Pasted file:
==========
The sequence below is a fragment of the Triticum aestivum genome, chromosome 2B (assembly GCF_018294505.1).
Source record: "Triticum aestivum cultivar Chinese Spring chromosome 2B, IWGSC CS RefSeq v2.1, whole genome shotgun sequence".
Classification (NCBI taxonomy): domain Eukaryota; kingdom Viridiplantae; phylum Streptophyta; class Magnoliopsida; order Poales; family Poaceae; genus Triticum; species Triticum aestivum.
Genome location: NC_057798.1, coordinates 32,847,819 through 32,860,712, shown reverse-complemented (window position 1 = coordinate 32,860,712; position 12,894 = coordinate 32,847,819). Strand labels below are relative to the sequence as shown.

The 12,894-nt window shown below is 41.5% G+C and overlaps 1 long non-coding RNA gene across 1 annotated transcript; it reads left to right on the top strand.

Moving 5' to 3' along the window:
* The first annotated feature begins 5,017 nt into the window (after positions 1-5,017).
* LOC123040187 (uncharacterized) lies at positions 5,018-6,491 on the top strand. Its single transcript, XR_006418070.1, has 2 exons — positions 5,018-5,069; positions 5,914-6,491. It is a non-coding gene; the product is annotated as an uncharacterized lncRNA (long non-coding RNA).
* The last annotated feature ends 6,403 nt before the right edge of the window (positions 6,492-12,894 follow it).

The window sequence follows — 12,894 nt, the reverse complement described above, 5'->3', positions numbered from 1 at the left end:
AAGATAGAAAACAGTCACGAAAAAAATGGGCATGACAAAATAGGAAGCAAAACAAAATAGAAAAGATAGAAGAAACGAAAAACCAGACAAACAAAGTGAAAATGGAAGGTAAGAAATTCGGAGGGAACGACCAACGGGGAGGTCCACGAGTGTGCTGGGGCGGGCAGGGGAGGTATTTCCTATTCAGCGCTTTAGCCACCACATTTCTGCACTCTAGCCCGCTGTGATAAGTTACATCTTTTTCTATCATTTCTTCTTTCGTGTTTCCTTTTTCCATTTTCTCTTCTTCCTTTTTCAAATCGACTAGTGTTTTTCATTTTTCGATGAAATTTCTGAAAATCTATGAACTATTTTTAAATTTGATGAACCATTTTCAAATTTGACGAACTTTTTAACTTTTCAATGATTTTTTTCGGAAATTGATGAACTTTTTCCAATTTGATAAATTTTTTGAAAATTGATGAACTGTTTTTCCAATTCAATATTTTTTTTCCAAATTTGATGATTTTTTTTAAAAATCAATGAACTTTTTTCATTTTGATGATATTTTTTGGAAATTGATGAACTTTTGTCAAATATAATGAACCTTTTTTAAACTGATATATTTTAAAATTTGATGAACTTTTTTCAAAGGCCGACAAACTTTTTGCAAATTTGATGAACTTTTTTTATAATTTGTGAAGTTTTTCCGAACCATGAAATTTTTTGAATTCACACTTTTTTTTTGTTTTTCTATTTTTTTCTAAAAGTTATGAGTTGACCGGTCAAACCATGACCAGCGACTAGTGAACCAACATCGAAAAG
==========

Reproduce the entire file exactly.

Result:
The sequence below is a fragment of the Triticum aestivum genome, chromosome 2B (assembly GCF_018294505.1).
Source record: "Triticum aestivum cultivar Chinese Spring chromosome 2B, IWGSC CS RefSeq v2.1, whole genome shotgun sequence".
Classification (NCBI taxonomy): domain Eukaryota; kingdom Viridiplantae; phylum Streptophyta; class Magnoliopsida; order Poales; family Poaceae; genus Triticum; species Triticum aestivum.
Genome location: NC_057798.1, coordinates 32,847,819 through 32,860,712, shown reverse-complemented (window position 1 = coordinate 32,860,712; position 12,894 = coordinate 32,847,819). Strand labels below are relative to the sequence as shown.

The 12,894-nt window shown below is 41.5% G+C and overlaps 1 long non-coding RNA gene across 1 annotated transcript; it reads left to right on the top strand.

Moving 5' to 3' along the window:
* The first annotated feature begins 5,017 nt into the window (after positions 1-5,017).
* LOC123040187 (uncharacterized) lies at positions 5,018-6,491 on the top strand. Its single transcript, XR_006418070.1, has 2 exons — positions 5,018-5,069; positions 5,914-6,491. It is a non-coding gene; the product is annotated as an uncharacterized lncRNA (long non-coding RNA).
* The last annotated feature ends 6,403 nt before the right edge of the window (positions 6,492-12,894 follow it).

The window sequence follows — 12,894 nt, the reverse complement described above, 5'->3', positions numbered from 1 at the left end:
AAGATAGAAAACAGTCACGAAAAAAATGGGCATGACAAAATAGGAAGCAAAACAAAATAGAAAAGATAGAAGAAACGAAAAACCAGACAAACAAAGTGAAAATGGAAGGTAAGAAATTCGGAGGGAACGACCAACGGGGAGGTCCACGAGTGTGCTGGGGCGGGCAGGGGAGGTATTTCCTATTCAGCGCTTTAGCCACCACATTTCTGCACTCTAGCCCGCTGTGATAAGTTACATCTTTTTCTATCATTTCTTCTTTCGTGTTTCCTTTTTCCATTTTCTCTTCTTCCTTTTTCAAATCGACTAGTGTTTTTCATTTTTCGATGAAATTTCTGAAAATCTATGAACTATTTTTAAATTTGATGAACCATTTTCAAATTTGACGAACTTTTTAACTTTTCAATGATTTTTTTCGGAAATTGATGAACTTTTTCCAATTTGATAAATTTTTTGAAAATTGATGAACTGTTTTTCCAATTCAATATTTTTTTTCCAAATTTGATGATTTTTTTTAAAAATCAATGAACTTTTTTCATTTTGATGATATTTTTTGGAAATTGATGAACTTTTGTCAAATATAATGAACCTTTTTTAAACTGATATATTTTAAAATTTGATGAACTTTTTTCAAAGGCCGACAAACTTTTTGCAAATTTGATGAACTTTTTTTATAATTTGTGAAGTTTTTCCGAACCATGAAATTTTTTGAATTCACACTTTTTTTTTGTTTTTCTATTTTTTTCTAAAAGTTATGAGTTGACCGGTCAAACCATGACCAGCGACTAGTGAACCAACATCGAAAAG